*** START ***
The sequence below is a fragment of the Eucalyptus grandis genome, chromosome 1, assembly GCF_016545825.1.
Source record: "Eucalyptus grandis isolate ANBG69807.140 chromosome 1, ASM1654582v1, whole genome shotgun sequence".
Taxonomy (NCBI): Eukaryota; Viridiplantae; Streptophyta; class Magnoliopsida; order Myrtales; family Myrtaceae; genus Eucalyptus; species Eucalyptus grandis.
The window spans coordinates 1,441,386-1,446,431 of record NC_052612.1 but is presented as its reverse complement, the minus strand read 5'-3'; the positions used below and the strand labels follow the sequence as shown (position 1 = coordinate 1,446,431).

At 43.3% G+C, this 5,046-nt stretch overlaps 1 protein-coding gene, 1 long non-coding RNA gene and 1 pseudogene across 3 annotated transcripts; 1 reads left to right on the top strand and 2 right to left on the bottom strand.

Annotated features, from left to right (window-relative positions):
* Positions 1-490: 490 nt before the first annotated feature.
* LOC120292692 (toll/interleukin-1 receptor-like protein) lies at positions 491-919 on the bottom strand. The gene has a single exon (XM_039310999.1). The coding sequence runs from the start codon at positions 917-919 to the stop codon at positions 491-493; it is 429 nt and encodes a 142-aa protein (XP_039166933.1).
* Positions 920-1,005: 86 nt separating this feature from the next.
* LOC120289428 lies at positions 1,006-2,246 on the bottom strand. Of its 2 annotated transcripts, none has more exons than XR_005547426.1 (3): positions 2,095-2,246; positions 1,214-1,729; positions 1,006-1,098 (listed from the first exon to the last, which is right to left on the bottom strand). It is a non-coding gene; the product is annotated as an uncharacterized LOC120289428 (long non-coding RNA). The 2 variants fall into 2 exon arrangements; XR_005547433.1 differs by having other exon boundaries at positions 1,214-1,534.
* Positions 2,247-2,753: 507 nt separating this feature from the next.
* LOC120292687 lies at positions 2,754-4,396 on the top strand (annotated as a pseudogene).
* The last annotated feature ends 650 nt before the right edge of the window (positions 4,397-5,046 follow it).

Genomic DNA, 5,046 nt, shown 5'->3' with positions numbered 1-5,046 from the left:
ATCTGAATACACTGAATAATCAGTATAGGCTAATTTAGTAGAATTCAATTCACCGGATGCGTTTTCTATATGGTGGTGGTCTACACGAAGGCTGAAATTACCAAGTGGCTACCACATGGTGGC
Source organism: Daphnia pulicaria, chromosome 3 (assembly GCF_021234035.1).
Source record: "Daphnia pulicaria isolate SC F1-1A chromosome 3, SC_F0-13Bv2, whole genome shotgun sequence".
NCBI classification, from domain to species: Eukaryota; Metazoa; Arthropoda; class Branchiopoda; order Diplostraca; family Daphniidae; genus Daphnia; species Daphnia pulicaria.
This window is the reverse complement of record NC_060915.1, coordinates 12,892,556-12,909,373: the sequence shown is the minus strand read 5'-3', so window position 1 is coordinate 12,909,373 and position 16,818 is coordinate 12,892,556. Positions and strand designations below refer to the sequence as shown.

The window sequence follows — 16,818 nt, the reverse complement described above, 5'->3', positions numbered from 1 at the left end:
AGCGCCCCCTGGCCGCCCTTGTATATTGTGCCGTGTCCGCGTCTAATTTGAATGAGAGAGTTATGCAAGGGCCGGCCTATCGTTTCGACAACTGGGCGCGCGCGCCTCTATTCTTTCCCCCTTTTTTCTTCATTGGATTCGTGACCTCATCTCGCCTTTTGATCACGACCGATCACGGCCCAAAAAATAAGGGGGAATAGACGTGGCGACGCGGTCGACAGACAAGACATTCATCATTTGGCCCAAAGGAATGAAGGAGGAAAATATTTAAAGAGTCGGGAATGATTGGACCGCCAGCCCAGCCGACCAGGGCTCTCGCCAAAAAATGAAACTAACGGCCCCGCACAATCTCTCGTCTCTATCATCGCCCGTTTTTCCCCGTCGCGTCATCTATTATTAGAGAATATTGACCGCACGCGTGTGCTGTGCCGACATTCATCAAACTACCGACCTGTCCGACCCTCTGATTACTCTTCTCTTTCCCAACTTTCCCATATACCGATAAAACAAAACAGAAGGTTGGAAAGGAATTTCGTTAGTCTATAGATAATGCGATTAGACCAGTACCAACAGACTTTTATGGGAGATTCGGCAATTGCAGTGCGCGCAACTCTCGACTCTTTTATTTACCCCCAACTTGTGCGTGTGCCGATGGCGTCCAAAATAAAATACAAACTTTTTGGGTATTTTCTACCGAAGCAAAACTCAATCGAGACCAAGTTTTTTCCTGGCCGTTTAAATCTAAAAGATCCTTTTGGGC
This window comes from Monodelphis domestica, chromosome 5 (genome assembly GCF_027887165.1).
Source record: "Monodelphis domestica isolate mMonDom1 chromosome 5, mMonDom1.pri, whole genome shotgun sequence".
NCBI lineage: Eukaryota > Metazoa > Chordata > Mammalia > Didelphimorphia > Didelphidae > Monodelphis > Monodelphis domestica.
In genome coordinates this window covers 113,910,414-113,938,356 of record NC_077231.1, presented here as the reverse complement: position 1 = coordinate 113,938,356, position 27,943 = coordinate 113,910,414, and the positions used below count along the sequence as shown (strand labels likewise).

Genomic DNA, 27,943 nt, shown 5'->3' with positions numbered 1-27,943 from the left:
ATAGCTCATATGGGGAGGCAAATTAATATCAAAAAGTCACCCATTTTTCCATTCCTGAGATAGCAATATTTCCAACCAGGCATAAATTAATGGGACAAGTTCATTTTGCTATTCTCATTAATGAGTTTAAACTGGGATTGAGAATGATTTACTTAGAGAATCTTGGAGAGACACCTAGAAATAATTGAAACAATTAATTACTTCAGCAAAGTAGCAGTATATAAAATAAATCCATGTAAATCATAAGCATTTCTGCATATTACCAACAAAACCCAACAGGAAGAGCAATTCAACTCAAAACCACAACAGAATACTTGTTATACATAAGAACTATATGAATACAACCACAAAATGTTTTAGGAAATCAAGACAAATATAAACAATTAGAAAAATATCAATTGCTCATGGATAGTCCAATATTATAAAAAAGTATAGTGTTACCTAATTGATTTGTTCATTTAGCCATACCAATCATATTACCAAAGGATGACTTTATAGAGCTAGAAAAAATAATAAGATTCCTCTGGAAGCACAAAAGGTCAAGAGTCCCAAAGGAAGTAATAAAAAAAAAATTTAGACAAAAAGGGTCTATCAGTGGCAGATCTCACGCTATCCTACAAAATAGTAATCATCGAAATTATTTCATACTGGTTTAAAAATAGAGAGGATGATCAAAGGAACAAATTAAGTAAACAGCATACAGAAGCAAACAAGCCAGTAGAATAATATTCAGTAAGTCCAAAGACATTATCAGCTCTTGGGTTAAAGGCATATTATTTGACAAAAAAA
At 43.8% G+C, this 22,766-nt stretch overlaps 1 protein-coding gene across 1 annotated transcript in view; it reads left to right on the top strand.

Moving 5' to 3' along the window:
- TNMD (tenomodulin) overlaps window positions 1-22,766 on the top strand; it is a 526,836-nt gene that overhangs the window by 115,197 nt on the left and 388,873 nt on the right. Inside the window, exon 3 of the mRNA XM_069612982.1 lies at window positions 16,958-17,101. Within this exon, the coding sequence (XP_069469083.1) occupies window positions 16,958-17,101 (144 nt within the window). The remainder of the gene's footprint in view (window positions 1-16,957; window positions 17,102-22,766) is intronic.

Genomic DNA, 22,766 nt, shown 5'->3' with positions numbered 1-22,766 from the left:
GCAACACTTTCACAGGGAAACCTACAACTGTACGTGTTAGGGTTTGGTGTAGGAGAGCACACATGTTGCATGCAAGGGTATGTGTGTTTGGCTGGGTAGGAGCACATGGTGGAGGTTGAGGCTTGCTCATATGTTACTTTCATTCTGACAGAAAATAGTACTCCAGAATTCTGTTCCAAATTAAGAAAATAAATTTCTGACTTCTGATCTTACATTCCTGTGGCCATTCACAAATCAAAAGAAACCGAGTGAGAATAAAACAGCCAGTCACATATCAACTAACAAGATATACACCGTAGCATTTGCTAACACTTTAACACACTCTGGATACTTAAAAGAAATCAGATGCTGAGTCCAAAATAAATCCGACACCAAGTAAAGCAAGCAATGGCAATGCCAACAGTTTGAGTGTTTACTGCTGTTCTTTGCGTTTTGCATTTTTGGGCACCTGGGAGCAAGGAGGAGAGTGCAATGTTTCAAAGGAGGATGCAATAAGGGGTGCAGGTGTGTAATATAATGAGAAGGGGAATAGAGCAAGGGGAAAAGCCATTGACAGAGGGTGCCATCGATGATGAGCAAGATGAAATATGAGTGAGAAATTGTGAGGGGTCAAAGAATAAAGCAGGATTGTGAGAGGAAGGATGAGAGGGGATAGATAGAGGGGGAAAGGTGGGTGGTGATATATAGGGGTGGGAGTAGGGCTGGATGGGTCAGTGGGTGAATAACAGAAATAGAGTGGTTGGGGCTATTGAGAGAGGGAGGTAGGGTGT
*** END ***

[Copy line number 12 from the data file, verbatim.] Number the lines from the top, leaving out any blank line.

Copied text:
* LOC120292687 lies at positions 2,754-4,396 on the top strand (annotated as a pseudogene).